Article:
What is liar’s poker?
“Liar’s Poker” is a gambling game that is often associated with Wall Street traders. It involves betting on the frequency of the digits that appear in the serial numbers of US paper money.
In each round, players take turns coming up with an increasing number of digits (for example, a sequence may include: three 5s, three 6s, four 5s, etc.).
The game continues until someone says that the above proposal is a “lie.” If there is such a sequence (eg, there are four or more 5s among all saved serial numbers), the person who posted the proposal wins. Yes there are not so many (that is, there are only three 5’s), then whoever yelled the hand wins.
Lying poker, like poker itself, relies on a combination of statistical reasoning, chance, and psychological tactics.
Liar’s poker It is also the title of author Michael Lewis’ best-selling finance book, dealing with bond trading at Salomon Bros. in the late 1980s.
- Liar’s Poker is a multiplayer game that involves betting on the total number of digits contained in the serial numbers of the dollar bills held by players, turn by turn.
- It is a game of strategy and psychology in which players randomly hold dollar bills with close attention to the serial numbers of their respective bills.
- Liar’s Poker rules require an increase in bids, which increases the stakes of the game.
- The game is comparable to “Liar’s Dice”, a game in which players roll the dice, hide the numbers they have rolled, and then bid on the total number of dice they believe all players with that face value rolled.
- Liar’s poker It is also the title of a popular book on finance by Michael Lewis that describes the Wall Street bond trading culture at Salomon Brother’s (later Salomon Smith Barney).
- With Barbarians at the gate: the fall of RJR Nabisco (by Bryan Burrough and John Helyar) and The bonfire of the vanities (by Tom Wolfe), Liar’s poker It is considered one of the books that captured Wall Street culture in the 1980s.
Understanding liar’s poker
The rules of Liar’s Poker are quite similar to those of the “Cheat” card game. Players hold randomly drawn dollar bills, paying special attention to the serial numbers on their respective invoices.
The object of the game is to fool opponents into believing that your bid does not exceed the combined sum of all serial numbers among the tickets in play.
At Liar’s Poker, if you propose, say, three “fours”, they are predicting that among all the dollar serial numbers that all players have, there are at least three “fours”. If the player’s bluff is not called, the next player must bid a frequency higher than any other digit (five “two”) or may bid a higher number at the same frequency level (three “six”).
The game continues until someone thinks the previous player is lying and bluffs. If correct, the one who bluffed wins; if not, the player who proposed the sequence wins.
Strategies used in liar’s poker
The number of players in the game can affect the probability of winning, although the game itself rewards and greatly benefits those who use deception and deception to win. Rather than simply bidding as accurately as possible, players take turns persuading their opponents to make a mistake while playing.
The rules of the game require that the bids keep increasing, thus increasing the stakes of the game. With more than two players, it is a common strategy to continue increasing the bid given the probability of being challenged and the related probability of losing when challenging. The strategy is based on a continuous bluff in the hope of potentially winning.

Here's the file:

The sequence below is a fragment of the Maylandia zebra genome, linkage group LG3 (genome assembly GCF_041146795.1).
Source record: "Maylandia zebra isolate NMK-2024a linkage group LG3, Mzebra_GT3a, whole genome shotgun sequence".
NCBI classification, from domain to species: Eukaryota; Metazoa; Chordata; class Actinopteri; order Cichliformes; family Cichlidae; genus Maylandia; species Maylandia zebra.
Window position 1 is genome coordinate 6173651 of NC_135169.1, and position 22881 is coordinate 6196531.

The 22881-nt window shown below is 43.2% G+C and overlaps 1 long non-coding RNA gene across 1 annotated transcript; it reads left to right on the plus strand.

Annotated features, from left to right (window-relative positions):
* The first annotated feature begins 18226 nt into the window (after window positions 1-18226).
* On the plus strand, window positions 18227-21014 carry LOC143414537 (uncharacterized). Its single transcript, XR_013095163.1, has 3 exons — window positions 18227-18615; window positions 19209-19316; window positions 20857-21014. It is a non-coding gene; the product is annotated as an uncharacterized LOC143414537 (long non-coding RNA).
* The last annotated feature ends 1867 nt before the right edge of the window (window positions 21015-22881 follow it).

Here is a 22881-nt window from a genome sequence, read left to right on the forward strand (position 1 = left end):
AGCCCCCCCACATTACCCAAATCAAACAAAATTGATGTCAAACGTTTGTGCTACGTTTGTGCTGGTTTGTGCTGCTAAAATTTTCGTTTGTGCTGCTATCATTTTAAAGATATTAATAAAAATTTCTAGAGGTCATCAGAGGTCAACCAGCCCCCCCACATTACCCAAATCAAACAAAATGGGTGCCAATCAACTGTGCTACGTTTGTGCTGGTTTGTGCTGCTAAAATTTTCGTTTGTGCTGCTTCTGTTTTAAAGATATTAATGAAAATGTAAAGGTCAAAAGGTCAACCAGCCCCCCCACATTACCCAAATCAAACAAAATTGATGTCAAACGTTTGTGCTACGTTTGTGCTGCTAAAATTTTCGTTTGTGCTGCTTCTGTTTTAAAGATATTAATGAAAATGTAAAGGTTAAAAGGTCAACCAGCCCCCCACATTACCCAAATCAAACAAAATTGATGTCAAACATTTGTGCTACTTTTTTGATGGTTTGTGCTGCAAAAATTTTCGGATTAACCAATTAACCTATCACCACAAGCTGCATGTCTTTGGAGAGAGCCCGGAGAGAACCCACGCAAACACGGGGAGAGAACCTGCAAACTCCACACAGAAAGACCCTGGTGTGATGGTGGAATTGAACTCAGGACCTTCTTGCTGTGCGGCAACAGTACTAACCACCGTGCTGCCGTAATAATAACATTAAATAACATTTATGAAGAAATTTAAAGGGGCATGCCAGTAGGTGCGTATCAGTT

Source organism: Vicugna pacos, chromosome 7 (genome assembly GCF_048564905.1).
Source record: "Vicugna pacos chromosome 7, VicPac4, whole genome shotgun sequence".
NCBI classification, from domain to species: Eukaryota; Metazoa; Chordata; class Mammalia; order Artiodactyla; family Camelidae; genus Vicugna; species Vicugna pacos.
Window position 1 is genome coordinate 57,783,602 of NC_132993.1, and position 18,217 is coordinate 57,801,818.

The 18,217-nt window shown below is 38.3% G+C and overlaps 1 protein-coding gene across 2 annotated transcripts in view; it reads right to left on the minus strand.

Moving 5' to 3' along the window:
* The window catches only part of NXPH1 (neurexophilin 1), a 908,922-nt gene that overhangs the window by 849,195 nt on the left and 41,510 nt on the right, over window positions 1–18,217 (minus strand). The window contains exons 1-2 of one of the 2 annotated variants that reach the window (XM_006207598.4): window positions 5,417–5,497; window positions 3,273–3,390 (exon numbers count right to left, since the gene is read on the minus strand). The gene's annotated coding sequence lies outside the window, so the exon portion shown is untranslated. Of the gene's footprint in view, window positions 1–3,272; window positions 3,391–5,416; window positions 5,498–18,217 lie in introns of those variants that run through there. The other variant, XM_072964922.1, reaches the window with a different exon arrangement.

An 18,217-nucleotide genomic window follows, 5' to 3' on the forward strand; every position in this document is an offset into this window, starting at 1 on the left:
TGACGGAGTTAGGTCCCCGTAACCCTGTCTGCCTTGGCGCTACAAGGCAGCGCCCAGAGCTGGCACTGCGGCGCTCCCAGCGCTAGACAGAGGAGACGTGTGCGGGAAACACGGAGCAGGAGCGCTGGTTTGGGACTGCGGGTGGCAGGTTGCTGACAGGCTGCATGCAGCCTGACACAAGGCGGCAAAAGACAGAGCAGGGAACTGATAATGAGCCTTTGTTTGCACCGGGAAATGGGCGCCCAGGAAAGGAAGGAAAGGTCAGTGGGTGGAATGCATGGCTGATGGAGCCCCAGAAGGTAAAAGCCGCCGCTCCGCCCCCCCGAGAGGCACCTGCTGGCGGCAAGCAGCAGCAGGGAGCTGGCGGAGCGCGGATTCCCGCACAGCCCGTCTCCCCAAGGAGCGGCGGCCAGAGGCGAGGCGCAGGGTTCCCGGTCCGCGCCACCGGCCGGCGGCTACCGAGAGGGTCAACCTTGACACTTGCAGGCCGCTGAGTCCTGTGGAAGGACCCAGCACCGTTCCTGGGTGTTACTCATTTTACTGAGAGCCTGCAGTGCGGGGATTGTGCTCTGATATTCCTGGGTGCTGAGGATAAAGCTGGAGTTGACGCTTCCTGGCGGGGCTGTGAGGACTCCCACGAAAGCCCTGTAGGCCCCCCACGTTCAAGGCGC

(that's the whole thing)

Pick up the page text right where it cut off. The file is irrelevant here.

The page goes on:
The game is comparable to “Liar’s Dice”, a game in which players roll the dice, hide the numbers they have rolled, and then bid on the total number of dice they believe all players with that face value rolled. Here again, each player bids and brags until another player challenges him.
Generally, if a player poses a challenge at Liar’s Poker and they are wrong, they must pay the player who challenged. If it is determined that the player who was challenged was not correct, then he must pay each player who raised the challenge. Usually the payout is one dollar (the dollar used in the game), but it can increase depending on the agreed rules and bets.
Liar’s poker (The book)
Liar’s poker It is also the title of a popular book on finance by Michael Lewis that describes the Wall Street bond trading culture at Salomon Brother’s (later Salomon Smith Barney). It was first published in 1989.
The book offers a behind-the-scenes look at this unique and chaotic moment in American business history. With Barbarians at the gate: the fall of RJR Nabisco (by Bryan Burrough and John Helyar) and The bonfire of the vanities (by Tom Wolfe), Liar’s poker It is considered one of the books that captured Wall Street culture in the 1980s.
Lewis, who previously worked as a bond trader, has said that he intended the book to be a warning about questionable and deceptive behavior and practices in his workplace. But he admits that some people have since used the book as a model to seek personal gain.
Michael Lewis is best known for his critically acclaimed books. The big bet (2015), Moneyball (2011) and The blind side (2009), all of them adapted to big screen movies.
Liar’s Poker FAQ
Is Liar’s Poker (book) a true story?
Liar’s poker is a semi-autobiographical nonfiction book by Michael Lewis, recounting his own experiences on Wall Street in the late 1980s.
Do the Salomon brothers still exist?
In 1997, the Salomon Brothers merged with Smith Barney and formed Salomon Smith Barney. Citigroup later merged with the bank, making Salomon Smith Barney its investment banking arm. In 2003, Citigroup removed all references to the Salomon name due to its association with financial scandals.
What are the lowest and highest ranking numbers at Liar’s Poker?
At Liar’s Poker, 0s are generally the lowest ranking numbers and 9s are the highest ranking numbers.